So‚Ä¶why should dudes read it? The better question is: Why wouldn’t dudes read it?
O’Nan, Stewart. The Odds: A Love Story. Viking. 2012. c.179p. ISBN 9780670023165. $25.95. F
This turns out not to be Viking’s hotly anticipated sequel to The Odd Couple, featuring superdudes Oscar Madison and Felix Unger*. Nope, this quiet little book would be nice, even tranquil, except for the riptide of discomfort, surliness, bloat, and subdural unpleasantness perhaps reminiscent of a certain time of the month for female readers. The scant plot follows a sad-sack husband and a sourpuss wife on the brink of (choose one): a) divorce; b) bankruptcy; c) one last spending binge in Niagara Falls; d) all of the above. It’s good, but sad. Dudes will recognize themselves in Art’s small gestures: He met her when she stood, and kissed her, holding her shoulders, rubbed the tops of her arms as if she were cold. But Marion is aloof and needs to quit having a cow while listening to Art sing in the shower: As he did the solos, ridiculously impersonating the various instruments, she lay there listening, clicker in her lap, not understanding how he could be that oblivious, and that happy, both of which, she thought, were at least partly her fault. She must read Proust.
So‚Ä¶why should dudes read it? O’Nan (Emily, Alone; Last Night at the Lobster) shows remarkable versatility with these two characters, but if writerly writing isn’t enough to keep you turning pages, the odds (heh) are you’ll put it down. It’s a lollipop of a book, just sour-apple flavored.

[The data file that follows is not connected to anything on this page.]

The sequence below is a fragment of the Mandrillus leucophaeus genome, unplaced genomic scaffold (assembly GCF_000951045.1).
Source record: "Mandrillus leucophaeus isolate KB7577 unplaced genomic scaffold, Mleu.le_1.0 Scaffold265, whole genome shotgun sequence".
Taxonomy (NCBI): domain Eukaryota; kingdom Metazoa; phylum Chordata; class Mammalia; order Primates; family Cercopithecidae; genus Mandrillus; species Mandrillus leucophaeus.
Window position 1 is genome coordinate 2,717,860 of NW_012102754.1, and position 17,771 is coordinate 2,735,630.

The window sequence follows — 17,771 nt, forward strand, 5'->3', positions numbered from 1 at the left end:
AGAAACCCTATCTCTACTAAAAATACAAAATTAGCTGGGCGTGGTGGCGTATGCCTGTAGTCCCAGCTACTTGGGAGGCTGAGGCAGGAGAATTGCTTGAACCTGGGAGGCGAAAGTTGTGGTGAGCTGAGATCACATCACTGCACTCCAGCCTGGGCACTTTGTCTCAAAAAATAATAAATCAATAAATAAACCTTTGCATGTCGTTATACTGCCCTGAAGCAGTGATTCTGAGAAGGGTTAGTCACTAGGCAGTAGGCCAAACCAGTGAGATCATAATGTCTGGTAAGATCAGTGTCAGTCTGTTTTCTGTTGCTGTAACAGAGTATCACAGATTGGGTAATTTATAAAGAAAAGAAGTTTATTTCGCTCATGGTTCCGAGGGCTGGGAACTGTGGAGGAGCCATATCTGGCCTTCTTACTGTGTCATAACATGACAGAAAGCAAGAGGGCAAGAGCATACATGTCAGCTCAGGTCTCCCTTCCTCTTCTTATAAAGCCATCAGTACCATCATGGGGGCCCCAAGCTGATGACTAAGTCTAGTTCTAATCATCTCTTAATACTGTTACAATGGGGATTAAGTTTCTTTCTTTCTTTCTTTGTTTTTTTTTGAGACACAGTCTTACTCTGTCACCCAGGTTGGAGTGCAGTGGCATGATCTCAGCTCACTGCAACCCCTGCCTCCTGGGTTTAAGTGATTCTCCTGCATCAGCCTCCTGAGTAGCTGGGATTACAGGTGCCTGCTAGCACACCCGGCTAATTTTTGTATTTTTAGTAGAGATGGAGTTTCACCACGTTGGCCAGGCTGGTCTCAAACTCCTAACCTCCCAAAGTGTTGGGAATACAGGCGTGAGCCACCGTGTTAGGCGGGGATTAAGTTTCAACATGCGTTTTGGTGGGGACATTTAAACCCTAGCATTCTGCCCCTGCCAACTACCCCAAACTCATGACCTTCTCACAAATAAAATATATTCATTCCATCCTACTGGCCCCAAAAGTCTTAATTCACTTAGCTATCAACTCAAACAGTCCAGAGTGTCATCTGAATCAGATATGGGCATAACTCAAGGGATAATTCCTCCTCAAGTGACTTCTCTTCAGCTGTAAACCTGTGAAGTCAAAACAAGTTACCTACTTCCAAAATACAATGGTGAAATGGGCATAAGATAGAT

*If only! In a new gay version starring Jeremy Piven and Ray Romano.
Pelicanos, George. What It Was. Reagan Arthur Bks: Little, Brown. 2012. 272p. ISBN 9780316209533. $35; pap. ISBN 9780316209540. $9.99.
Derek Strange, a private dick in 1972 Washington, D.C, is chasing bad guy Red Fury, who’s making the move from mere lowlife to local drug-dealing kingpin. Does that sound good to you? Then trust me, go forth and read it. Thing is, I get fined by the book reviewers union if I squander the 200-word allotment, so‚Ä¶Pelicanos makes old-school fun with a propulsive plot featuring multiple teams‚ the cops, the mafia, even some hookers‚ all, for various reasons, chasing Fury. With no master plan, Red is burning his bridges faster than Patton’s Third Army ripping through Avranches. Loving little details of the ’70s are expertly interwoven: Strange gets $8 an hour, wears slacks, and says dig it. Still, if the action is hot and the details are chunky, the characters are shallow. These are doers, not thinkers, primal and unsophisticated. You’re not surprised that a cop and his paramour put a June Christy record on the console stereo and fixed a couple of cocktails. They had some laughs and fucked like animals in her bed. It’s easy to see how Pelicanos’s work translates to the small screen (The Wire, Treme).